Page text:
Arsene Wenger was leaving the National Stadium in Warsaw after the first European Championship quarterfinals when a couple of English journalists walking by took the opportunity to ask if he thought England could follow Portugal in to the last four. The tall, lean and scholarly coach, about to enter his 17th straight season with Arsenal in the Premier League, gave no forecast. Only one of the popular Frenchman’s enigmatic smiles.
"For me,’’ Wenger said, "England’s game with Italy is the perfect 50/50.’’
No wonder he found it amusing. England and Italy have very distinct soccer traditions, especially when it comes to the balance between defense and attack. The Italians have always taken care to keep the bolt on the back door; England’s instinct is usually to try to batter it down. But of late there has been a convergence. The current coaches of the two countries, Cesare Prandelli and Roy Hodgson, are doing much to help it along. The Italian favors the spirit of adventure he once brought to the Fiorentina club, while Hodgson insists on a well-protected back four.
But what Wenger really meant was that their teams were so well-matched that calling the outcome in Kiev verged on the impossible. If he is right, maybe a penalty decider looms involving Gianluigi Buffon, widely regarded as the world’s top goalkeeper over the past decade or more, and Joe Hart, the young Englishman who wants to succeed him and is already emerging as a candidate for best of this tournament in the position.
But I’m not sure it will get to that stage. Indeed I have a hunch that England won’t even need extra time – because of a factor with which Wenger is more than familiar. The Italians call it tempo. And the English, when they play for their clubs, Arsenal included, tend to like it hot.
The speed at which games usually take place in the Premier League are part of the reason its television rights sell so well internationally. But speed is also a factor in the ascendancy of English clubs when they meet Italian counterparts in European competition. This hasn’t always been so.
During the English clubs’ banishment from UEFA after the 39 deaths when a wall collapsed before the 1986 equivalent of the Champions League final, the Italians took over. Milan and company remained generally on top until 1999, when Manchester United overcame both Internazionale and Juventus on the way to an ultimately sensational Champions League triumph.
There have since been several thrashings of the Italians by English clubs. United alone have recorded aggregate wins of 5-1 over Juventus, 7-2 over Milan and 9-2 over Roma. Wenger’s Arsenal, though they lost 4-3 to Milan last season, can count among their victims Juventus, Roma and Inter, who were beaten 5-1 on their own San Siro ground in 2003.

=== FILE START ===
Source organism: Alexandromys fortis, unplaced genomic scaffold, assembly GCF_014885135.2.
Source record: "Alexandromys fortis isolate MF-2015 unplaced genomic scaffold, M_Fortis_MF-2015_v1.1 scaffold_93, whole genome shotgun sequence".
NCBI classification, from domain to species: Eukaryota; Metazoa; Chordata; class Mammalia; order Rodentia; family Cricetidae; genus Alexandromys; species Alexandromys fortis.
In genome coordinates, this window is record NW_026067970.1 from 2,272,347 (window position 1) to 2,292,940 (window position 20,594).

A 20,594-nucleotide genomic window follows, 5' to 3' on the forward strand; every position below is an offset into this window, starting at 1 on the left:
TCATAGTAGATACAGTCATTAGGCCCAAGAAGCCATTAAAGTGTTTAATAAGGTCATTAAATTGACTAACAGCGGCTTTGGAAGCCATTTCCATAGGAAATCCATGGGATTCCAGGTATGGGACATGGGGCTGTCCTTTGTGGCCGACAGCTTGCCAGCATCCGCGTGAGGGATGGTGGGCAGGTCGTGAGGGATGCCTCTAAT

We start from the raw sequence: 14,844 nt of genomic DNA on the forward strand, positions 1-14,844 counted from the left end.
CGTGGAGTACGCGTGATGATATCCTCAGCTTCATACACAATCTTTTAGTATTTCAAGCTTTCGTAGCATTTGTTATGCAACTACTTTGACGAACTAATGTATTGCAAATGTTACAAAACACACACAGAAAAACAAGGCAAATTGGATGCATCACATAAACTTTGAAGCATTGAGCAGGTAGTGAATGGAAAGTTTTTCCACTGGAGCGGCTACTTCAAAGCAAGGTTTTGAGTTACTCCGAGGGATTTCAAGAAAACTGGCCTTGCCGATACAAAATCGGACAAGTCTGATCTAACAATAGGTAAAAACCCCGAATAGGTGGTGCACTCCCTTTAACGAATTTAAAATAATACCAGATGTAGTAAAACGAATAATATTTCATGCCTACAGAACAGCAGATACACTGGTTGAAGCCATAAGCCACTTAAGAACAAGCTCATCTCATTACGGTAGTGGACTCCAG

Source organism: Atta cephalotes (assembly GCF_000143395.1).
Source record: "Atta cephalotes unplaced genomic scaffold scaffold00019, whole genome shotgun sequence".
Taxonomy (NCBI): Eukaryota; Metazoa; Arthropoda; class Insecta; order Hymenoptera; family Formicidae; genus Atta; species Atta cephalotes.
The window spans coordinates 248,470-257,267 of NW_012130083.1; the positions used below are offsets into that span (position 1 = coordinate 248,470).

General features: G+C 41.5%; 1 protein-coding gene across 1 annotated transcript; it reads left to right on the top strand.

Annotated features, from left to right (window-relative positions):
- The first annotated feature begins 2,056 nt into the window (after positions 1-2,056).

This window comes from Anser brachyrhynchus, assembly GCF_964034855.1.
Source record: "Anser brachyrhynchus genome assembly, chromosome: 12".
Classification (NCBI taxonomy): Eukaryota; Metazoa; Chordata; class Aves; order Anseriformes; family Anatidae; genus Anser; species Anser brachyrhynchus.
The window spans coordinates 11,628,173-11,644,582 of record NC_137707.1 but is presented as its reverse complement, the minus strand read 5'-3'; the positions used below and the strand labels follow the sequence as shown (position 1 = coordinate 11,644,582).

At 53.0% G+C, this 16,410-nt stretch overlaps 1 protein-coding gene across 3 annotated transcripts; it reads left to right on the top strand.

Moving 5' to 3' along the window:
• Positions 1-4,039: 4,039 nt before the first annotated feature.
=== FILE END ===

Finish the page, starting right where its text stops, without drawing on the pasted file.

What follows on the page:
Often it has been because the Italian clubs’ defenders were not used to playing at Premier League pace and, although Serie A defenses are seldom entirely made up of Italian nationals, most of their tormentors have featured English components to their attacking array, such as Frank Lampard of Chelsea or Wayne Rooney of United.
Lampard is not at Euro 2012 because of a thigh strain suffered after the glorious culmination of his club’s season in Munich. But Rooney is. And while United’s main man does not cover the ground like a cheetah, he is fast enough in both thought and deed to keep the ball moving and worry Prandelli’s defenders. Here are some others who can keep the Italians on the hop.
Ashley Young: He’s had a good season alongside Rooney at Old Trafford and they work well together. Although right-footed, he uses his pace with particular effect on the left and can spin and whip in great crosses.
Danny Welbeck: Only 21, he came through the United ranks but gained valuable experience with Sunderland in the Premier League before, like Young, spending the past year with Rooney. This boy is one of the best things to happen to England in years, not just quick but clever and unselfish and the provider, against Sweden, of the technical highlight of the tournament in scoring the winning goal with a trailing heel; Lionel Messi would have thanked the heavens for that.
Theo Walcott: The quickest of the lot, and a Wenger buy for Arsenal from Southampton, like the 18-year-old Alex Oxlade-Chamberlain. Many see him primarily as an impact substitute for England and that’s how Hodgson used him against Sweden, when he scored the equalizer and then assisted Welbeck.
Glen Johnson and Ashley Cole: The England fullbacks can move a bit too. Although Cole has come to major in defense in recent years, he is still an occasional threat, while Johnson is capable of building the momentum of an express train when going forward.
All in all, my hunch is that England will run to victory and remove any need for that shootout Wenger seems to foresee. If it happens, the relatively low expectations of the English media and public, which have helped Hodgson to do his work without the distractions of hysteria, are likely to be abandoned. A semifinal is, after all, as far as England has ever traveled in this competition – back in 1968. History beckons.